Teenage rap fan, 17, died of accidental overdose at girlfriend’s flat

Teenage rap fan, 17, died of accidental overdose at his girlfriend’s flat after ‘experimenting’ with same Xanax drug that killed his idol Lil Peep

  • Kieran Shepherd was found dead at girlfriends flat in Chesterfield, Derbyshire
  • His death came four months after death of his idol Lil Peep from Xanax overdose 
  •  The 17-year-old had been experimenting with the tranquilisers for two weeks
  •  His body was found in February after he had taken the accidental overdose 

Kieran Shepherd (pictured) was found dead at his girlfriend’s flat on February 17

A teenage fan of a rap singer died after overdosing on the same deadly tranquilisers that killed the troubled star, an inquest heard.

Just four months after the death of US rapper Lil Peep from an overdose of the drug Xanax Kieran Shepherd was found dead at his girlfriend’s flat.

The 17 year old had been ‘experimenting’ with the tranquilisers which can only be bought from street dealers, online or from the dark web, for just a fortnight.

Now after the teen’s ‘tragic an unnecessary death’ police have issued an urgent warning about the danger of the drug which they say is fast becoming a problem.

Chesterfield Coroners’ Court heard Kieran’s girlfriend Erin Crick found his body at her flat in the town on the morning of February 17 this year.

The 19-year-old told the inquest he had started taking Xanax ‘no more than two weeks before he died’.

Ms Crick told how Kieran listened to music by the rap artist Lil Peep, who died after overdosing on Xanax.

She added: ‘A lot of people in Chesterfield were taking it.’

According to Ms Crick, Kieran probably took between ten and 15 Xanax tablets in the day before he passed away.

She said: ‘He was upset about his granddad being poorly and he was fed up with college’.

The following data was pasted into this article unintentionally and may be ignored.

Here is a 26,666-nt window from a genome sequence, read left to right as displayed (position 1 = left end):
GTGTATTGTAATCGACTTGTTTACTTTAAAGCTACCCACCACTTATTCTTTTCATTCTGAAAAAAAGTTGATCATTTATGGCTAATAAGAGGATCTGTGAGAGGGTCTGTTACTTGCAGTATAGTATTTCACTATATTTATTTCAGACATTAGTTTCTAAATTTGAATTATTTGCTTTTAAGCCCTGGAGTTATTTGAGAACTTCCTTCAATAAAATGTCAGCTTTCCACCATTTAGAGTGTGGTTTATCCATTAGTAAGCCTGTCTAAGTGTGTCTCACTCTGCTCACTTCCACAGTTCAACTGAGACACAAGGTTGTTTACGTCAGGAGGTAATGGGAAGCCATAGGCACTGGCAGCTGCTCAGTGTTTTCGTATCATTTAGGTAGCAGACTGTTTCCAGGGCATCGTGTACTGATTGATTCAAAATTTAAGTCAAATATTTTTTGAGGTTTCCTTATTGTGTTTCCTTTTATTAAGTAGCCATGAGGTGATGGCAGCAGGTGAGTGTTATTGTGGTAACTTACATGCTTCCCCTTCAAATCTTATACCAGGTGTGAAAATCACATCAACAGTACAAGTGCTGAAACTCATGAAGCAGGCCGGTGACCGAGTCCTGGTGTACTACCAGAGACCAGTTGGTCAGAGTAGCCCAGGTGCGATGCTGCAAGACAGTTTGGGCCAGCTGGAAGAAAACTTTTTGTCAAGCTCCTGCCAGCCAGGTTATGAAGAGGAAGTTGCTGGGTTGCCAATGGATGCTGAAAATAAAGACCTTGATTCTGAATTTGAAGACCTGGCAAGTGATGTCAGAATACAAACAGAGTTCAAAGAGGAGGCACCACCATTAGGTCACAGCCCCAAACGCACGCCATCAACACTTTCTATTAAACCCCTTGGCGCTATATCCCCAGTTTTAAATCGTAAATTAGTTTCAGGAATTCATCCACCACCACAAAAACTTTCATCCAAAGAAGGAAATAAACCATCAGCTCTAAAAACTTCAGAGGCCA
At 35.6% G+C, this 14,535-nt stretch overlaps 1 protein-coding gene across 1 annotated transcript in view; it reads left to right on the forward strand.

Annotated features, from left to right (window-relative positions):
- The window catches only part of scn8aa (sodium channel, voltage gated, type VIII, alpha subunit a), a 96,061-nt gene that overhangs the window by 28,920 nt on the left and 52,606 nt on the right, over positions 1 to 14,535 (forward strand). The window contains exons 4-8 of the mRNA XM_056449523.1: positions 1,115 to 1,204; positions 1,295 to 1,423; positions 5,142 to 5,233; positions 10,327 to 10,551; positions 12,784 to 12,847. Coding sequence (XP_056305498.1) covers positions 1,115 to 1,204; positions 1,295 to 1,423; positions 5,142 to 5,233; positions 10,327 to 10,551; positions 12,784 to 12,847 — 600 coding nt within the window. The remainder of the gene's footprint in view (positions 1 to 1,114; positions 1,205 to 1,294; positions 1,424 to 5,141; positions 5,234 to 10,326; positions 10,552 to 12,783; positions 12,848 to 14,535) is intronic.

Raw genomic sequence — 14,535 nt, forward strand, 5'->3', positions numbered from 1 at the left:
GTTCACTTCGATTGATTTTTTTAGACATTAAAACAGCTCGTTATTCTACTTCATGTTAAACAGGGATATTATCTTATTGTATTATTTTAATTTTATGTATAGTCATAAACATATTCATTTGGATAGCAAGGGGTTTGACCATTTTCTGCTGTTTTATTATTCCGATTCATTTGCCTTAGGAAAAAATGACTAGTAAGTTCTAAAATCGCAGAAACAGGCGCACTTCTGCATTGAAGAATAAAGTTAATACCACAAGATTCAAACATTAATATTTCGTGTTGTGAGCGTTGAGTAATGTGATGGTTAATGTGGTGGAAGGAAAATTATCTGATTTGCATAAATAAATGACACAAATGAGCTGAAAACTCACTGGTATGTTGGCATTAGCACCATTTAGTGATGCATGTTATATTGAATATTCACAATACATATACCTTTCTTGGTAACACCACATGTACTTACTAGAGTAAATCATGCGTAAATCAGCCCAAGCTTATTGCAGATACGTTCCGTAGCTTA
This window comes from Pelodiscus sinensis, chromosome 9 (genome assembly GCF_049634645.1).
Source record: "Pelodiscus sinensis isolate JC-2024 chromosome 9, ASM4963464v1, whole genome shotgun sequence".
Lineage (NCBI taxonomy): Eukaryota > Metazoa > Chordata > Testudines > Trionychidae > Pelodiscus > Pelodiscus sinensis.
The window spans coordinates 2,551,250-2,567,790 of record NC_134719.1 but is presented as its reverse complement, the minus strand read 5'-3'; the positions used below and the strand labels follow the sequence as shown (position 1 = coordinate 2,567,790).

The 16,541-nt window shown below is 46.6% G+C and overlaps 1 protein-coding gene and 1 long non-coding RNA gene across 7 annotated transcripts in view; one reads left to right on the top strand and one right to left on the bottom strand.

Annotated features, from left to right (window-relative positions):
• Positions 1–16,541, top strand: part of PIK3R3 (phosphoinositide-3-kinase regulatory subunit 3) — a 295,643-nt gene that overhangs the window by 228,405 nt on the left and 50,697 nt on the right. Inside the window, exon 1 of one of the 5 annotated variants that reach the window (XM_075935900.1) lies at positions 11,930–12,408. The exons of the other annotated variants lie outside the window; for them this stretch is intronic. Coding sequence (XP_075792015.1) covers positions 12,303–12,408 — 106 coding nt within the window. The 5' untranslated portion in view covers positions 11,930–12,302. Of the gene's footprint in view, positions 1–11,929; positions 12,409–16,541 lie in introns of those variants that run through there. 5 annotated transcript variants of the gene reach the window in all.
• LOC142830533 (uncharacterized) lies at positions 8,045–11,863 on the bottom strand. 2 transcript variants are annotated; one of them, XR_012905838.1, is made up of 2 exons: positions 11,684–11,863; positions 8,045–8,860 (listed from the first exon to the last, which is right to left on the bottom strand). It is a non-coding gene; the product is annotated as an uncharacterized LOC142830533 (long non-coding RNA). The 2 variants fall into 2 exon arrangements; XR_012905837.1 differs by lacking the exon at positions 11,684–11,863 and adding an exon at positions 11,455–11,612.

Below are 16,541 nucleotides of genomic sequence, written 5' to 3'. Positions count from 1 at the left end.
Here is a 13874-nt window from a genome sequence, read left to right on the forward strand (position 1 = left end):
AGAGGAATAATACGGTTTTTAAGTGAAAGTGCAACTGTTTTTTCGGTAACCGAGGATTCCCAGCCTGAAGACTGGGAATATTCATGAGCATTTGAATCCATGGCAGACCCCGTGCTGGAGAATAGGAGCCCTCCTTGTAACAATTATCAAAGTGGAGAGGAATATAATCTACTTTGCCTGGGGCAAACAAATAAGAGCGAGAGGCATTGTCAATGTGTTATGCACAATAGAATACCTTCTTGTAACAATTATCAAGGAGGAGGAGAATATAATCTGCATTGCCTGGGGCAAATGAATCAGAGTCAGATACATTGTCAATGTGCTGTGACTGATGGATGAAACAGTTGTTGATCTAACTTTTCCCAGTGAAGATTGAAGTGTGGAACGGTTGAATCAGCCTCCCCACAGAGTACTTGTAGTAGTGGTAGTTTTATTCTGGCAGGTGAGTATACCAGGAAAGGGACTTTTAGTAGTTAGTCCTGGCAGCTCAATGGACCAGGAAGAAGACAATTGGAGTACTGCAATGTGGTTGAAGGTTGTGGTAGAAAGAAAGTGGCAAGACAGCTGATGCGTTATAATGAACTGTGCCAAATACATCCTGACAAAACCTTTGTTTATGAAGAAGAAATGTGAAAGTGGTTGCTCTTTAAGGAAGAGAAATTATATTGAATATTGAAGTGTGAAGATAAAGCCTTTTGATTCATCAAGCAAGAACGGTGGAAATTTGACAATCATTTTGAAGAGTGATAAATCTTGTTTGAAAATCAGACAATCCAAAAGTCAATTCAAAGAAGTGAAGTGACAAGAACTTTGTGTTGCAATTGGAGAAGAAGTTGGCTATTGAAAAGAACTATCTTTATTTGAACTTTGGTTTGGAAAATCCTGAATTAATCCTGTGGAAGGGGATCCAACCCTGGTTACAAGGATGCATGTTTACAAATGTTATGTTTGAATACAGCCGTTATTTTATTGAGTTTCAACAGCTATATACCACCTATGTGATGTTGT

Lil Peep – real name was Gustav Elijah Åhr – was a Swedish-American and was found dead on November 15, 2017 from an accidental fentanyl-xanax overdose

But she said she did not get the impression he wanted to take his own life. ‘I didn’t think this would happen,’ she added.

Lil Peep – real name was Gustav Elijah Åhr – was a Swedish-American. He was a frequent user of drugs due to his mental health issues.

The 21 year-old was found dead on November 15, 2017 from an accidental fentanyl-xanax overdose

Xanax, the brand name for alprazolam, is a benzodiazepine used to treat anxiety and panic attacks. It is not available on the NHS and can only be obtained on a private prescription in the UK.

Mr Shepherd’s  girlfriend said he listened to music by the rap artist Lil Peep (pictured) who died after overdosing on Xanax

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‘Benzos’ work by slowing down the functions of the brain, acting as a leveller in times of high stress, over-excitement or anxiety. But serious side-effects can occur, including slurring words or even total blackouts.

Earlier this month Public Health England revealed that the number of children being treated for addiction to tranquilisers has doubled in a year, to more than 300.